Review – Sociable Soccer 24

If you are a football fan and a gamer, you don’t have a lot of choices when it comes to the kind of game you can acquire to suit your electronic footballing needs. You have EA Sports FC (the franchise formerly known as FIFA), with its decent gameplay, but horrendous focus on microtransactions. You have Football Manager if you’re not into actually playing virtual football itself, being more of a tactician guy, like me. There’s also eFootball, if you’re a masochist. That’s pretty much it. Those aren’t exactly dark times, but we do need more variety. Enter Jon Hare, and his brand new title, Sociable Soccer 24.

Sociable Soccer 24 dribble

Dribble (or not) like it’s 1995 all over again.

You may be forgiven if you don’t know the name Jon Hare, though you totally should know who he is. He is the man behind one of the biggest sports cult hits of the 90s, the Sensible Soccer series. Granted, those were mostly linked to the Amiga and PCs, but given the fact people still play those games to this day, you have to understand that they did leave a mark. They weren’t exactly meant to be fully realistic in terms of gameplay, but were known for featuring one of the first fully-fledged career modes in football gaming history. The whole “take Woking from Conference to Champions League” schtick could be done way back in the mid-90s with these games.

Sociable Soccer 24 is a spiritual sequel to Sensible Soccer in this regard. The game is not exactly realistic, or even fully polished in terms of gameplay. To be really honest, it’s as simplistic as a Mario football game, with the exception of not giving you access to turtle shells to throw at the opposition. A game like International Superstar Soccer 98, released on the Nintendo 64, features more dribbling and passing options than this 2023 game, for instance, though I do understand this extreme simplicity is a deliberate decision. The game is easy to pick up and play. It’s as arcadey as a football-themed arcade game can be.

Sociable Soccer 24 stats

What the hell are these stats, Sociable Soccer 24??

At first I was wondering what the game’s focus really was. It didn’t particularly look the part, mostly resembling a slightly better-looking version of Football Manager‘s visual mode, but again, I get it: it’s meant to resemble an early arcade game. The gameplay is so stripped down of mechanics it almost wants to punish you for thinking like a modern football gamer. Then I realized, the focus of Sociable Soccer 24 is at the same place as other Sensible Soccer titles: single player league management.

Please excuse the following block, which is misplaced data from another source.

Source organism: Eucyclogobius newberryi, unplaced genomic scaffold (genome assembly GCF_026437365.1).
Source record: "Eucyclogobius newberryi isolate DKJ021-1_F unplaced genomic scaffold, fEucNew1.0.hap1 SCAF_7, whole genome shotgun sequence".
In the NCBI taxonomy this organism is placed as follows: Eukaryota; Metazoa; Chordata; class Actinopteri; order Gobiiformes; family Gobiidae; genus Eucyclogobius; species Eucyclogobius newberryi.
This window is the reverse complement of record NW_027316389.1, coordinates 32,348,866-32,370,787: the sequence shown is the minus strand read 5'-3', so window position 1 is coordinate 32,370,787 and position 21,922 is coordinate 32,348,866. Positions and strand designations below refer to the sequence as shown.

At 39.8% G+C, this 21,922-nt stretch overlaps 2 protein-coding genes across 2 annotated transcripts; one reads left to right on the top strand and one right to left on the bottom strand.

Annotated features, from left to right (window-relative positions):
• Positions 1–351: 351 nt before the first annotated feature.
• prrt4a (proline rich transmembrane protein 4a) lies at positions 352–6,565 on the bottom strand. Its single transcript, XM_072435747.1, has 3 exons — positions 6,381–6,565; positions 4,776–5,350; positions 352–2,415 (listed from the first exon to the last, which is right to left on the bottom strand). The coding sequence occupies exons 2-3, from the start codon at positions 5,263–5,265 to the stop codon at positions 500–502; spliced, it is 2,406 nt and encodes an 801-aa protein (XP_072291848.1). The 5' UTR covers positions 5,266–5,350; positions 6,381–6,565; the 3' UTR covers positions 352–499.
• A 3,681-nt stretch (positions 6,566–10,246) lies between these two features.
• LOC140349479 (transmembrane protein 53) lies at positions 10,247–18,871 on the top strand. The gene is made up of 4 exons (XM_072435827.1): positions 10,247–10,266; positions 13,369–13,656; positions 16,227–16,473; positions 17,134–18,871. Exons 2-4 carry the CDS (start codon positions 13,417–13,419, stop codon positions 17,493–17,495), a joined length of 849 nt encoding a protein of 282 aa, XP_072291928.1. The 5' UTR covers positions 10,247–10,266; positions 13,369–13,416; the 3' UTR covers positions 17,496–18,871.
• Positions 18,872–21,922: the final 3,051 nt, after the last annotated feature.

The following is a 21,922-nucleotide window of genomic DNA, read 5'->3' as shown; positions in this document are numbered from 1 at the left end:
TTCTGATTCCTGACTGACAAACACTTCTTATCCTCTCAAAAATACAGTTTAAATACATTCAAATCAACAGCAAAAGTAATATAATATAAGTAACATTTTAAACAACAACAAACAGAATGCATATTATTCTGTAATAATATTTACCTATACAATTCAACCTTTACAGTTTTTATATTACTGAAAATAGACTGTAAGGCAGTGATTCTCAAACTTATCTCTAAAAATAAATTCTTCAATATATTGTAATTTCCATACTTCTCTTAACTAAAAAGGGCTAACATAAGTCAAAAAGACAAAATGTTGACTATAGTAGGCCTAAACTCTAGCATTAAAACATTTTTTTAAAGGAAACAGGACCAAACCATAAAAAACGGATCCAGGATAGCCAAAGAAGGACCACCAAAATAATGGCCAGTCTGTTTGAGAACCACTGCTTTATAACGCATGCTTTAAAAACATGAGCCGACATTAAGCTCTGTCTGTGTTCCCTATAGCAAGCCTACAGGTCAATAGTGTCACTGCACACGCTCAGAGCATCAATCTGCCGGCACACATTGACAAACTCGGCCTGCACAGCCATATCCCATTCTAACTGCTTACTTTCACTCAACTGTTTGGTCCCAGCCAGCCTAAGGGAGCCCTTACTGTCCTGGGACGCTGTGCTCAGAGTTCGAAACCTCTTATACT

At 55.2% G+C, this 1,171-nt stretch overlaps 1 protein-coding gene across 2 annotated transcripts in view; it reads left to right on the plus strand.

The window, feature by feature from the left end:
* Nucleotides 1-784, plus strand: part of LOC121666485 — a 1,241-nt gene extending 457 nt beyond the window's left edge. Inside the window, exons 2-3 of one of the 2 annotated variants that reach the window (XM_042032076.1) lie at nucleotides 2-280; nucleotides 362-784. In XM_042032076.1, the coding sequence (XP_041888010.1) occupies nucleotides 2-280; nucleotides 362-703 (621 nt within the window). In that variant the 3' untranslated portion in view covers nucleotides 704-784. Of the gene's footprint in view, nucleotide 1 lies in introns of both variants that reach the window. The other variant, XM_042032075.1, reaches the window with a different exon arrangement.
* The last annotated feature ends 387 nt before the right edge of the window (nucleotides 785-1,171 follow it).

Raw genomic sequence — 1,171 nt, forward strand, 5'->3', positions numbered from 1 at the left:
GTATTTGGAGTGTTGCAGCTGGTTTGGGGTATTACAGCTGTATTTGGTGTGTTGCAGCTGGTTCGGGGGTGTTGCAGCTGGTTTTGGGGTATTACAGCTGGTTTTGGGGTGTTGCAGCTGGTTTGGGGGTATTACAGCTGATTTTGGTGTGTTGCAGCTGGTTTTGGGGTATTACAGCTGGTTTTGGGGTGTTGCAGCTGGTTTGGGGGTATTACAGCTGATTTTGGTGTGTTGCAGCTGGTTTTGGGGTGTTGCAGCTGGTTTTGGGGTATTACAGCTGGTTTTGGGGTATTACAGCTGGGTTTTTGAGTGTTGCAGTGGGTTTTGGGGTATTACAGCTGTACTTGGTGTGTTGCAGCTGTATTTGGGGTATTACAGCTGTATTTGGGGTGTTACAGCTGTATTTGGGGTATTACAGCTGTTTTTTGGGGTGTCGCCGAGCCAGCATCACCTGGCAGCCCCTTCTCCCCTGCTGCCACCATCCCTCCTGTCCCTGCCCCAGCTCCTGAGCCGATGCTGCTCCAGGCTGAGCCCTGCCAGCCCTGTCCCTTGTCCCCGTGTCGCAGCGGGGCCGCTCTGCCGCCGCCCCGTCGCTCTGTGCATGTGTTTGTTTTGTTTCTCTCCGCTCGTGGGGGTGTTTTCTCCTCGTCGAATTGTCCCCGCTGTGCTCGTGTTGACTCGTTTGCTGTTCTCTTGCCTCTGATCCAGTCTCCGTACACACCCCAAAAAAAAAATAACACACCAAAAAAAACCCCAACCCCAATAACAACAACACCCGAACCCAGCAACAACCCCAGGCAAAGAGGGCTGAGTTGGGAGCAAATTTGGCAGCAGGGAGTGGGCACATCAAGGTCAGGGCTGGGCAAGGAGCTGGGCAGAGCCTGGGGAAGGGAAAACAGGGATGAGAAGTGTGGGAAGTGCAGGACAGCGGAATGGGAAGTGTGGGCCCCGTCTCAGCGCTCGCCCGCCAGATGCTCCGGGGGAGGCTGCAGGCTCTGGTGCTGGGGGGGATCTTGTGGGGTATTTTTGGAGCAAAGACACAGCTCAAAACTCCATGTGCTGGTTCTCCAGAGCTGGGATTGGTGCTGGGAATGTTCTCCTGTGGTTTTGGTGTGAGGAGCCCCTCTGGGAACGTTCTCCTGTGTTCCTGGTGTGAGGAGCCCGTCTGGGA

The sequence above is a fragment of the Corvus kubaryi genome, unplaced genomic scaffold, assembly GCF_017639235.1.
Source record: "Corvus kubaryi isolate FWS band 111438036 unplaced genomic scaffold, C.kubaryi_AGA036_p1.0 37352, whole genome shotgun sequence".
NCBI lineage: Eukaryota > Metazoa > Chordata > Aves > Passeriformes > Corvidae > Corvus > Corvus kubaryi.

Sociable Soccer 24 almost wants to be some sort of playable Football Manager due to its sheer ludicrous amount of playable clubs to choose from. There are clubs from literally every FIFA-affiliated country on Earth; if they are not available in league form, there will still be like three or four teams per country to choose from. This, by itself, is already amazing, but it comes at a cost: licensing.

Sociable Soccer 24 refs

Basically, every single Premier League referee working today.

None of the clubs included in Sociable Soccer 24 are licensed, nor do they feature realistic names, unless they are just literally named after a city, like Roma or Brighton. Furthermore, despite boasting a license from FIFPro (the football players’ union which handles their image rights for games like this one), not all clubs feature real players. The less-known the club, the less likely they will feature a real roster. German teams also feature fake player names, so don’t expect Harry Kane to show up.

Finally, there is an issue with how Sociable Soccer 24 handles player cards and stats. The damn thing is monstrously unbalanced. Players from smaller teams might have stats in the 20s or 30s, which is impossible to be found in either FIFA or Football Manager. It’s hard to make these players grow. Just a handful of clubs actually feature decent (and realistic) player stats, with even clubs like Brighton featuring most of their players in the low 60s, which is something usually reserved to League One or Two clubs in other football games. It nearly demotivates you to pick a smaller club and start from the bottom.


Just like in Football Manager, everyone is going to try to take Wrexham to the Premier League.

Sociable Soccer 24 impresses with its ludicrous amount of playable clubs to choose from, but I think that’s basically where the novelty ends. At its core, it’s a fun little throwback to simpler electronic footballing days, but maybe it is TOO stripped down of features. Even other titles from the 90s featured more mechanics and customization options. Is this the ideal alternative to the stale FIFA, the atrocious eFootball or the tactics-only Football Manager? Well, you can have carefree, arcade-like fun with it for a while, but it won’t become the next addictive sports game out in the market.


Graphics: 6.0

It runs pretty well, but the visuals are simplistic. It feels like you’re playing a slightly better-looking version of Football Manager‘s visual mode.

Gameplay: 7.0

Expect 90s levels of simplicity in the gameplay. The controls are simple to learn, and the mechanics are very basic, being intentionally shallow. There is a huge emphasis on team-building, backed by the ludicrous team roster.

Sound: 5.5

It covers the basics and nothing else. There is a trap soundtrack on the menus and there is an uninspired, Manchester City levels of quiet, crowd chant during gameplay.

Fun Factor: 7.0

The roster is immense, but a ton of teams feature unlicensed players, despite the game having FIFPRO’s backing. It’s a neat nod to football games from the late 90s, but its novelty wore off quickly.

Final Verdict: 6.5

Sociable Soccer 24 is available now on PC and Xbox Series X|S.

Reviewed on Intel i7-12700H, 16GB RAM, RTX 3060 6GB.

A copy of Sociable Soccer 24 was provided by the publisher.